Once used, these special coins will change Jack's colour and bestow new abilities on him. Using one coin will turn him blue which allows him to open otherwise-locked orange treasure chests (the normal ones are red - they actually look almost identical though!), using two coins turns him orange and allows him to open any treasure chest simply by walking into it, and using three coins turns him green and has the same effect as collecting a Power Ball - it turns all enemies on-screen into coins (of a non-Mighty variety). Talking of the Power Balls, these also appear elsewhere in the stages. They, and the 'B' icons, return as normal in the Royal Palace rooms but in the main stages they will only appear from treasure chests, in addition to its normal item, when you've collected a sufficient number of bombs. Collecting the items in the treasure chests must be done carefully though as if you collect too many, an unpleasant surprise awaits!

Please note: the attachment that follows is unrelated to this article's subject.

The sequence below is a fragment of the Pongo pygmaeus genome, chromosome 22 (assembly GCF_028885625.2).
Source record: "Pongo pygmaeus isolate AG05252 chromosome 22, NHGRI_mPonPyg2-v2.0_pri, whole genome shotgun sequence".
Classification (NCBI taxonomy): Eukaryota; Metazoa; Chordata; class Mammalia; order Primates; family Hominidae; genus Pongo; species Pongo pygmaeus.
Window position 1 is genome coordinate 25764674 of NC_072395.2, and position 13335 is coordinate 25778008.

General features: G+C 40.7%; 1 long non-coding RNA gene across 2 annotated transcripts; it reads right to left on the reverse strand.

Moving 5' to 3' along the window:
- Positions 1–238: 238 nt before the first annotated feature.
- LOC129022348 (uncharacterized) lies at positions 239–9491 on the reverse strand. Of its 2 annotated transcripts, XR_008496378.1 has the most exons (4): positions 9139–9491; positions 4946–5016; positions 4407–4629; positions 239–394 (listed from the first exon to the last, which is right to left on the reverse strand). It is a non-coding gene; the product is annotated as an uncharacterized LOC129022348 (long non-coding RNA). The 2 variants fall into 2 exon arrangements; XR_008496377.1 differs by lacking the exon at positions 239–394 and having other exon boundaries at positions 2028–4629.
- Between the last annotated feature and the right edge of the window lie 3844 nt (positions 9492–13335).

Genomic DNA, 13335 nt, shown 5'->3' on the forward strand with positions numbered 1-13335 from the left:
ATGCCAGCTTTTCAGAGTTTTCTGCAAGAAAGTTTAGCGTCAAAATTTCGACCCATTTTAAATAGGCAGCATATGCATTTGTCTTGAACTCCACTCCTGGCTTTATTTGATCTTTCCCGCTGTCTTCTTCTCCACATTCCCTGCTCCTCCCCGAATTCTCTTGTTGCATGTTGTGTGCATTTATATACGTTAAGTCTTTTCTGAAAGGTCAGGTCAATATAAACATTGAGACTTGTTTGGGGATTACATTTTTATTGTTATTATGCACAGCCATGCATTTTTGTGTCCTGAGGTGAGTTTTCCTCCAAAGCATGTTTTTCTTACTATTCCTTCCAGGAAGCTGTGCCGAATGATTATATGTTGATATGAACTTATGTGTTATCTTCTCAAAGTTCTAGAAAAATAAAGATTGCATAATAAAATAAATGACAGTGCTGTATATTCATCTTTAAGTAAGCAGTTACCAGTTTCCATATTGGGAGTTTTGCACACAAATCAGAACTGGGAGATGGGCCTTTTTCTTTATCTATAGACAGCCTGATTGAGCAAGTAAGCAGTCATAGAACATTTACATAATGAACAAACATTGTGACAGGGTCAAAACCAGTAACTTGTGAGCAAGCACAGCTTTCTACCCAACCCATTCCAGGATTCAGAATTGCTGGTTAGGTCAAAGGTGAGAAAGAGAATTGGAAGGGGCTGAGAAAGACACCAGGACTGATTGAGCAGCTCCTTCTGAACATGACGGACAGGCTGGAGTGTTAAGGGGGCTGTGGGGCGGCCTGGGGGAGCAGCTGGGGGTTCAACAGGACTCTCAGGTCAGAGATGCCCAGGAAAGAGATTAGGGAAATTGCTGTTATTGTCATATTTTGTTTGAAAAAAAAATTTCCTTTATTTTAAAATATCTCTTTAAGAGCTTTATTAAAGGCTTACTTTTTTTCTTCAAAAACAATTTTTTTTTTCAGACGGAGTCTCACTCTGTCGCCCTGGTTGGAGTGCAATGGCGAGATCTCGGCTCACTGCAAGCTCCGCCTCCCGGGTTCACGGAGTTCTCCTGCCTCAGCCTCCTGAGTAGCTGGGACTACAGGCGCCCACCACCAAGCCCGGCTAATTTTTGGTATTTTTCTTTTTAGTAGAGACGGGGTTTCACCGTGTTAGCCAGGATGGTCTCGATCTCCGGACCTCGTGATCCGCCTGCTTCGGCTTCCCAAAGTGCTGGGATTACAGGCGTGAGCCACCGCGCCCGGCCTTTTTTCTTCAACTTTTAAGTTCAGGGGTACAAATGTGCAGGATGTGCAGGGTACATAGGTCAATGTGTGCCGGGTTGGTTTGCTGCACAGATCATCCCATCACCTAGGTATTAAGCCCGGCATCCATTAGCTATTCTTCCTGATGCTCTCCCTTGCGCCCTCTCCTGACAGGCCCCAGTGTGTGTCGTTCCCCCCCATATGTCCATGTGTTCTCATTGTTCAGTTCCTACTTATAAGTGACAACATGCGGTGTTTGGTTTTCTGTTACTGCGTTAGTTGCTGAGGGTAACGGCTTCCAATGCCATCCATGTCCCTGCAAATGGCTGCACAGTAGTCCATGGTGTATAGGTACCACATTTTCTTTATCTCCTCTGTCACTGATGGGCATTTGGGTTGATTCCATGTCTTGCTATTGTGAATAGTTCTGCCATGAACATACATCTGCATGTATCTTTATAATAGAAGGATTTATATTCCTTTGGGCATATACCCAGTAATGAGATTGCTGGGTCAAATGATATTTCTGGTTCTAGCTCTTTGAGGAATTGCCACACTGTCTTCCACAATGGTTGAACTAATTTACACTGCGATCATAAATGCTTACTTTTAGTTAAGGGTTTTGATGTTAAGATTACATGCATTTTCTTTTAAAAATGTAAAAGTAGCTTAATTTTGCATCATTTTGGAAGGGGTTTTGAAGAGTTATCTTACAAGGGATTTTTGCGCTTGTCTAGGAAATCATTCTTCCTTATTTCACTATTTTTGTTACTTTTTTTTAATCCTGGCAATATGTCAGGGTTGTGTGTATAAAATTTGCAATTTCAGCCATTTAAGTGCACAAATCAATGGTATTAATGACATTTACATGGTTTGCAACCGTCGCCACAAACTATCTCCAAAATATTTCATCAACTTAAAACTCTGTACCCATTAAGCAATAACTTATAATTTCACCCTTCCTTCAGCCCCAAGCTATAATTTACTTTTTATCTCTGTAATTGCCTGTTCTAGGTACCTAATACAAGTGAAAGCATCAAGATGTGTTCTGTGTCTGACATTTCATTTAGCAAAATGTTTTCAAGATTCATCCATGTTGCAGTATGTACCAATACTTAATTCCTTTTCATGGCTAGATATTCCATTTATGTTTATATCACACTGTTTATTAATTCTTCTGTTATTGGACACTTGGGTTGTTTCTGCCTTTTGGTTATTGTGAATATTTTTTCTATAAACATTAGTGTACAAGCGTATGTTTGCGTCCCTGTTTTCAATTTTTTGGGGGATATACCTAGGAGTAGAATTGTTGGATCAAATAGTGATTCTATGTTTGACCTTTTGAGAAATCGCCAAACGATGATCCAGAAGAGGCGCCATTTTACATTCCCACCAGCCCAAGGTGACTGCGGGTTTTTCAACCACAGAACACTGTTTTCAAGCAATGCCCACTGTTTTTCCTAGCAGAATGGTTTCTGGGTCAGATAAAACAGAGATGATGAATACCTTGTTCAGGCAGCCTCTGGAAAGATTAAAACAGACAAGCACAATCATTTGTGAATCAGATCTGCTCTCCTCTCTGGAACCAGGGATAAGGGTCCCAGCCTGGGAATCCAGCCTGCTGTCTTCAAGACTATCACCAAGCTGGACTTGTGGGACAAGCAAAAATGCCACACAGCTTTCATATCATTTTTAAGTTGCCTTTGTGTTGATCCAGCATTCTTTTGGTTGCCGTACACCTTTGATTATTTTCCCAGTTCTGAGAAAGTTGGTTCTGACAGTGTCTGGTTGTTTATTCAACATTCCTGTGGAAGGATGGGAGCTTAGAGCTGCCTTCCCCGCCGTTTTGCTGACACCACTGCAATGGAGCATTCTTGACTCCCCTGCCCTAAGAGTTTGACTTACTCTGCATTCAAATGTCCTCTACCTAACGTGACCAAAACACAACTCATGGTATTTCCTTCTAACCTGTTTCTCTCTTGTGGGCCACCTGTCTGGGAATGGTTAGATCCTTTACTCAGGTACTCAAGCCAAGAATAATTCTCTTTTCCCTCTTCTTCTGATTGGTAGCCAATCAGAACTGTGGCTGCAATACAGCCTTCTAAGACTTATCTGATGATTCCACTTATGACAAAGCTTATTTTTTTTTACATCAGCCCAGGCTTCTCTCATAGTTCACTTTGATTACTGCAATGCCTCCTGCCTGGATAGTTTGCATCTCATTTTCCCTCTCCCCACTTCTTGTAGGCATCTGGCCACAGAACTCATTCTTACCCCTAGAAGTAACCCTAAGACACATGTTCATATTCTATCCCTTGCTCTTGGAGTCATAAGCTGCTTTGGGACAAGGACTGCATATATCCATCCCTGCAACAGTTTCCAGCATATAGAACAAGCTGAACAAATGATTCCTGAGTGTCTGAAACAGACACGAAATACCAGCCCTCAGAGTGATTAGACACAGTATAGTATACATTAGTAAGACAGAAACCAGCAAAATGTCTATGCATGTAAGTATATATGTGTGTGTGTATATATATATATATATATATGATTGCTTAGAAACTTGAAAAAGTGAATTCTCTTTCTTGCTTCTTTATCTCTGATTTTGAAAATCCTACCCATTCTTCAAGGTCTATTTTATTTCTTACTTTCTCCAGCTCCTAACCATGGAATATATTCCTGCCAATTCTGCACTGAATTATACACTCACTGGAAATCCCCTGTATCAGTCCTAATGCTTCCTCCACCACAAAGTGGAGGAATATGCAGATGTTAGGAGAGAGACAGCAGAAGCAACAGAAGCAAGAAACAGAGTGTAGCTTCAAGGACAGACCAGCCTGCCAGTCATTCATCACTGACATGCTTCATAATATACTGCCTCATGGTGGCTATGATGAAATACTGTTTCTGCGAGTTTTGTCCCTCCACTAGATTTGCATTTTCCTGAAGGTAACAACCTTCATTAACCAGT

If you collect too many Mighty Drinks or Coins, the game judges you as being too greedy and sends you to a Torture Room! These are like Royal Palace Rooms but without any bombs. To escape from them you instead have to perform fifty jumps! On top of these new features, there's also quite a few secrets to be discovered here too including secret rooms with treasure chests (and enemies which can still kill you!), and it's also possible to skip all but the first of the main stages and just play through the Royal Palace rooms instead. This leads to the 'bad' ending though so you'll have to keep plugging away if you want to see the proper ending which requires two special crystal balls, which are of course hidden! It's a very tough game too, even unfairly so in some ways. For example, if you lose a life you have to restart a whole stage from scratch, and this is also the case if you manage to leave a Torture Room as well - back to the start with all power-ups lost!